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Gold miners reject 6% pay hike as miner owners sock away cash

9/5/2013, 11:21 a.m. | Updated on 9/5/2013, 11:21 a.m.
Sep. 3 (GIN) - Some 80,000 gold miners in South Africa have walked off the job after the industry offered ...
Gold Miners

Sep. 3 (GIN) - Some 80,000 gold miners in South Africa have walked off the job after the industry offered a single digit increase in pay. The stoppage was called by the National Union of Mineworkers which represents two thirds of unionized mine workers. Their demands include wage increases of up to 60%.

In advance of the walkout, mine owners upped their cash balance and prepared to “ride out the storm.”

Weeks of talks between unions and companies broke down last week.

Mining Minister Susan Shabangu told the two sides to “find each other soon,” warning that a protracted strike would impact negatively on the economy.

Union spokesman Lesiba Seshoka, in a press interview, responded: "If the bosses can sit in air-conditioned offices earning millions a year, why can't they (miners) earn 7,000 rand ($700) basic a month?... We will strike until they revise their offer.”

The more hardline Association of Mineworkers and Construction Union (AMCU), is pushing for a pay hike of 150 percent.

The average South African miner's monthly pay, including benefits, totaled $1,500 at the end of last year. But entry-level miners receive only a third of that or just $500 per month.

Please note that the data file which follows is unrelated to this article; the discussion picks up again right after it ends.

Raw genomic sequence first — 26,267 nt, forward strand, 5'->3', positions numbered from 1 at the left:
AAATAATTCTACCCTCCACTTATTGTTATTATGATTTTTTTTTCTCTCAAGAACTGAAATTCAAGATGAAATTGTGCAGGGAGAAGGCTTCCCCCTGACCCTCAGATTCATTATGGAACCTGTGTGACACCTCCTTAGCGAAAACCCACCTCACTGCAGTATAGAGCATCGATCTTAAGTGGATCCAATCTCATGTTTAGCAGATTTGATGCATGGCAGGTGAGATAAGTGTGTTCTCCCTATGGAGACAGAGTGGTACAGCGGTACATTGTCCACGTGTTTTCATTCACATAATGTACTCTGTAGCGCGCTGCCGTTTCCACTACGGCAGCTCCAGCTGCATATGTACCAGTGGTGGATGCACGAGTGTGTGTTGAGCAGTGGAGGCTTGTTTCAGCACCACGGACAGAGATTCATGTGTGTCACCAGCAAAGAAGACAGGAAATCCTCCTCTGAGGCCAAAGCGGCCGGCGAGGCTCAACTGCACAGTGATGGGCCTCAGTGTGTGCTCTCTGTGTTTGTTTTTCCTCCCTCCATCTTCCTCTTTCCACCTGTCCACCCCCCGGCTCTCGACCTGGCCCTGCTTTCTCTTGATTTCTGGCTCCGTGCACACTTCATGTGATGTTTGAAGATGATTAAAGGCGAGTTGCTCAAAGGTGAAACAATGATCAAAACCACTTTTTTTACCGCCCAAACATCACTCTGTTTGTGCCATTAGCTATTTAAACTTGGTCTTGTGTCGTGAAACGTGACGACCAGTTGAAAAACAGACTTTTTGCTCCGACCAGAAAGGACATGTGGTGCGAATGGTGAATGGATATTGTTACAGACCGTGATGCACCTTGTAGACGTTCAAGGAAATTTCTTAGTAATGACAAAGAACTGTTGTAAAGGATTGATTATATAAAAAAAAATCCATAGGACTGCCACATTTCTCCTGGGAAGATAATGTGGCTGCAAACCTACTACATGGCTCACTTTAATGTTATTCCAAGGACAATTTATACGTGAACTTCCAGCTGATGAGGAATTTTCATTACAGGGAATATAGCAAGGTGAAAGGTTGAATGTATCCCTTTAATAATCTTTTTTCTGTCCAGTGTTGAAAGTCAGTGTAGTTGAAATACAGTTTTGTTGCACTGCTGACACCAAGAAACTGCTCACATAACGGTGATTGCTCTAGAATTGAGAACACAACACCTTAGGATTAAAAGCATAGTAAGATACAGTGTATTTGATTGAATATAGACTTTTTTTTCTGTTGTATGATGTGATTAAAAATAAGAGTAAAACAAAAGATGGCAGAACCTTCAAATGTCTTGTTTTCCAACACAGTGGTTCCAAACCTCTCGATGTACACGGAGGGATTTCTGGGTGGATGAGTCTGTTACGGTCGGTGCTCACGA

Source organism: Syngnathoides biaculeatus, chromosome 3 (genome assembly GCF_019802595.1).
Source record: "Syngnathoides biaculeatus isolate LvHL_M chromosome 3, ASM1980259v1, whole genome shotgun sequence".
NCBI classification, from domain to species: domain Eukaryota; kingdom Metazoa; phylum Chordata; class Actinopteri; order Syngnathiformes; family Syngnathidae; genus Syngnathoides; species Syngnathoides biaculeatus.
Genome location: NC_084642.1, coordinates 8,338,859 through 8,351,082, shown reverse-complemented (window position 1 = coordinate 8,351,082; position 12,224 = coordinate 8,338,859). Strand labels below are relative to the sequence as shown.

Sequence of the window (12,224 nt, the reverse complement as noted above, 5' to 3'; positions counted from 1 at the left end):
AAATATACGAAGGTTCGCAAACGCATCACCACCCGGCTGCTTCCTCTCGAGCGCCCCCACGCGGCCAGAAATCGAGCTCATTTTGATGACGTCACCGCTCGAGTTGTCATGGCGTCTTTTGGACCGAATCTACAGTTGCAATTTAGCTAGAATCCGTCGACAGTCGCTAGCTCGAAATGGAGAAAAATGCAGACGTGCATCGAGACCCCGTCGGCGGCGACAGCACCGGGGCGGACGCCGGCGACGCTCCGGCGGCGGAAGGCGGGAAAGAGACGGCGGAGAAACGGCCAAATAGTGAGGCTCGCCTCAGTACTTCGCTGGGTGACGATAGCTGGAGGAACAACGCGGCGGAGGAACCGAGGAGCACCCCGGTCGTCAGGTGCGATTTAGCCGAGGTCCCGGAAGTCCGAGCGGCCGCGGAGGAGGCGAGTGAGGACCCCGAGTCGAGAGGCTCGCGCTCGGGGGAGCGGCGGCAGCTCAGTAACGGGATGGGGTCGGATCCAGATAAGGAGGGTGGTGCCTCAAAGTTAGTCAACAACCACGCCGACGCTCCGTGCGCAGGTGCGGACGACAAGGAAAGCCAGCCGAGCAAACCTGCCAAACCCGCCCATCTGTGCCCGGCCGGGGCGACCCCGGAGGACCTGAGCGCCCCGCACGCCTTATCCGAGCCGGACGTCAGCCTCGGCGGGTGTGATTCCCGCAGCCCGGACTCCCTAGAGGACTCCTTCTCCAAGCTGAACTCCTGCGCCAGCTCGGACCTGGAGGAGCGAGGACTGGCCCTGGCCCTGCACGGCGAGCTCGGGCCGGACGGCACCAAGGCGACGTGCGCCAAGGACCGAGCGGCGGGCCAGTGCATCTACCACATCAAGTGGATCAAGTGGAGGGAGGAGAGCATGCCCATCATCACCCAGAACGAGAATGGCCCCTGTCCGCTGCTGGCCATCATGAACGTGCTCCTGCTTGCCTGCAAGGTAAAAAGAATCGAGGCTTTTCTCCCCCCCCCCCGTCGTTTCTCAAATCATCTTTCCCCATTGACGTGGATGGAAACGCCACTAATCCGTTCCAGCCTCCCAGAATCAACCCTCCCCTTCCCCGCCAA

Meanwhile, South Africa’s four biggest gold producers revealed that they are hoarding cash and lining up access to more as they prepare for the first industrywide strike since 2011.

According to Bloomberg news wire, Sibanye Gold Ltd. boosted its cash balance sevenfold and AngloGold Ashanti Ltd. arranged to borrow more from banks if needed. Gold Fields Ltd. scrapped its dividends to shareholders but spent $300 million to buy three Barrick Gold Corp mines in Australia.

Gold Fields, while cutting costs and spending at its South Deep mine, has imposed a 24-hour, seven-day-week operating model. Labor relations have been “challenging,” they said.

“If we are, let’s say, bullied into a situation that we don’t like, we can ride out the storm for a very long period of time,” Sibanye Chief Executive Officer Neal Froneman told Bloomberg. “That was the reason behind putting cash in the bank.”

CEO salaries also remain strong. AngloGold CEO Srinivasan Venkatakrishnan almost doubled his pay to $4.4 million in 2012 while Gold Fields’ CEO Nick Holland got a total package of $4.3 million. Both companies saw shares drop by double digits.

Striking miners join 30,000 operators at car manufacturers and 90,000 construction employees. Some 72,000 workers at gas stations and car dealerships may walk out on Sept. 9. w/pix of miners in prayer before shift